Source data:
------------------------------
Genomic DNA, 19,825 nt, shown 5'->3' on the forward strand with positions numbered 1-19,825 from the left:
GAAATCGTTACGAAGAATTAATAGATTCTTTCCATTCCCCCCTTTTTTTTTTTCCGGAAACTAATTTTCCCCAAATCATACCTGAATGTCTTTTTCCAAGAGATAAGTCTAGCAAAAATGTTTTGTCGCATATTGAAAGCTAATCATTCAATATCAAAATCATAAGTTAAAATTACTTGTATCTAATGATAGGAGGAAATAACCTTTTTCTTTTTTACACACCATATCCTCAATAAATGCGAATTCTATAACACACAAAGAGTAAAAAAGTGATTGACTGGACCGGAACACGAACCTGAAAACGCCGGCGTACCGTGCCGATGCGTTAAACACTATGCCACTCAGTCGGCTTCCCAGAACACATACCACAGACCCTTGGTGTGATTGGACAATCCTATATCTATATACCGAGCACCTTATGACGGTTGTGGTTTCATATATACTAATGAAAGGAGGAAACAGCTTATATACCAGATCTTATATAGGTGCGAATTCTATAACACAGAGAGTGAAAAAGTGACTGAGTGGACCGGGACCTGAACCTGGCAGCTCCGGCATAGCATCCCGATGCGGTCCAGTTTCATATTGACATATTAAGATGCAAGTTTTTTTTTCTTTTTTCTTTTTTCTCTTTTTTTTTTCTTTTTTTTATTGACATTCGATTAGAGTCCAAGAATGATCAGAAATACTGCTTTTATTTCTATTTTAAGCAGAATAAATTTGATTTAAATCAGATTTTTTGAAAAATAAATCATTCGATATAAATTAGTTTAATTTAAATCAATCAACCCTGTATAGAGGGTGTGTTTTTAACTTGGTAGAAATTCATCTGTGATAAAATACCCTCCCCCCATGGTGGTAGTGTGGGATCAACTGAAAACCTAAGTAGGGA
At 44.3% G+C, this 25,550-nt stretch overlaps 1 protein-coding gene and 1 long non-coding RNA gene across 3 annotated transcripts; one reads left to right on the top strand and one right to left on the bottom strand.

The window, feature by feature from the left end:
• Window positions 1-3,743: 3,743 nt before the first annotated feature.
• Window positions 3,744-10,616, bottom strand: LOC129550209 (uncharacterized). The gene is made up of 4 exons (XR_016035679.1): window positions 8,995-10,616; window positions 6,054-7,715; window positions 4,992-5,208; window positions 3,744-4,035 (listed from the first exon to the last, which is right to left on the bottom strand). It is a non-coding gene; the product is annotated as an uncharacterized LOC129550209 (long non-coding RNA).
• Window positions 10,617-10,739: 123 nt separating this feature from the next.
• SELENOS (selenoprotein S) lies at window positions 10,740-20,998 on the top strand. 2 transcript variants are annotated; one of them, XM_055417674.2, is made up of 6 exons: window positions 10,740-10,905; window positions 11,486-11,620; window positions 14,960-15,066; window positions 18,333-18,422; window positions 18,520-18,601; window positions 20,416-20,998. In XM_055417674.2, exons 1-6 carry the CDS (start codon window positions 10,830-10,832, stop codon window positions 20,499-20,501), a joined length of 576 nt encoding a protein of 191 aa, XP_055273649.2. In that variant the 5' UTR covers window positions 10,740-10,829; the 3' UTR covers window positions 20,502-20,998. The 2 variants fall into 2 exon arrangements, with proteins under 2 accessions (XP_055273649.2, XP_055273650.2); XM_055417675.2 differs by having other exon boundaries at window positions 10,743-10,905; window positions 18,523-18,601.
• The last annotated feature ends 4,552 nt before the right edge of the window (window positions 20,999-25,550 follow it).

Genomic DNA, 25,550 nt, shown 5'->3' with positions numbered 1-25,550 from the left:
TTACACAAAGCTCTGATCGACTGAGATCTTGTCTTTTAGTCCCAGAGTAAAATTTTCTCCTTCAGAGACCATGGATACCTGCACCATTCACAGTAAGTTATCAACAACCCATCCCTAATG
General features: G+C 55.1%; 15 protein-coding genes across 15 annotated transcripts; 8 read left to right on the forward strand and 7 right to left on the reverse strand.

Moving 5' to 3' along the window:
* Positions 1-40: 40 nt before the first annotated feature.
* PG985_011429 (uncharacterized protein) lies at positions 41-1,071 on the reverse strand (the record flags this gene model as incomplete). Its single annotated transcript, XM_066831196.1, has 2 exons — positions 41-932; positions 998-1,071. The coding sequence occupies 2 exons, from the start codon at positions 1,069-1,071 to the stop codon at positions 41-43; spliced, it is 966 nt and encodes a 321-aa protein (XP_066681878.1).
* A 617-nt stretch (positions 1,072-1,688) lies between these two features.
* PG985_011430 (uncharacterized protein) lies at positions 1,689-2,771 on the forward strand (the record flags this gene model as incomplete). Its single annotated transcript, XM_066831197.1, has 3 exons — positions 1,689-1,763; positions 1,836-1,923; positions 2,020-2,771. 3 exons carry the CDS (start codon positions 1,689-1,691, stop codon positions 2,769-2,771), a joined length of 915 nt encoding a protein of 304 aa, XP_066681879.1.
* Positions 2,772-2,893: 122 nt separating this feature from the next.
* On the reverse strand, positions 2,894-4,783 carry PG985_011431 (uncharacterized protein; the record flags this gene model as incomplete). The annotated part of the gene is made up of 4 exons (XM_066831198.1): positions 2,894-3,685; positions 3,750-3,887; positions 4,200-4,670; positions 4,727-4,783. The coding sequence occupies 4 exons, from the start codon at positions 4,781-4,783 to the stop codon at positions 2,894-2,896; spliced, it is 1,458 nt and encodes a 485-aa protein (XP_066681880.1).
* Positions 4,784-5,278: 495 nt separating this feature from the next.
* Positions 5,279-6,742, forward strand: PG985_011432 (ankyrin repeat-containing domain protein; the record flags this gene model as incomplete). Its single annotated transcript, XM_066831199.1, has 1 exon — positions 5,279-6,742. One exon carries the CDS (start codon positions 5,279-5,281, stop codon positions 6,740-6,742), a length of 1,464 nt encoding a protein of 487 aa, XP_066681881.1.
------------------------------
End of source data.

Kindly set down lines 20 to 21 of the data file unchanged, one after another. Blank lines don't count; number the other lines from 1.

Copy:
* Positions 4,784-5,278: 495 nt separating this feature from the next.
* Positions 5,279-6,742, forward strand: PG985_011432 (ankyrin repeat-containing domain protein; the record flags this gene model as incomplete). Its single annotated transcript, XM_066831199.1, has 1 exon — positions 5,279-6,742. One exon carries the CDS (start codon positions 5,279-5,281, stop codon positions 6,740-6,742), a length of 1,464 nt encoding a protein of 487 aa, XP_066681881.1.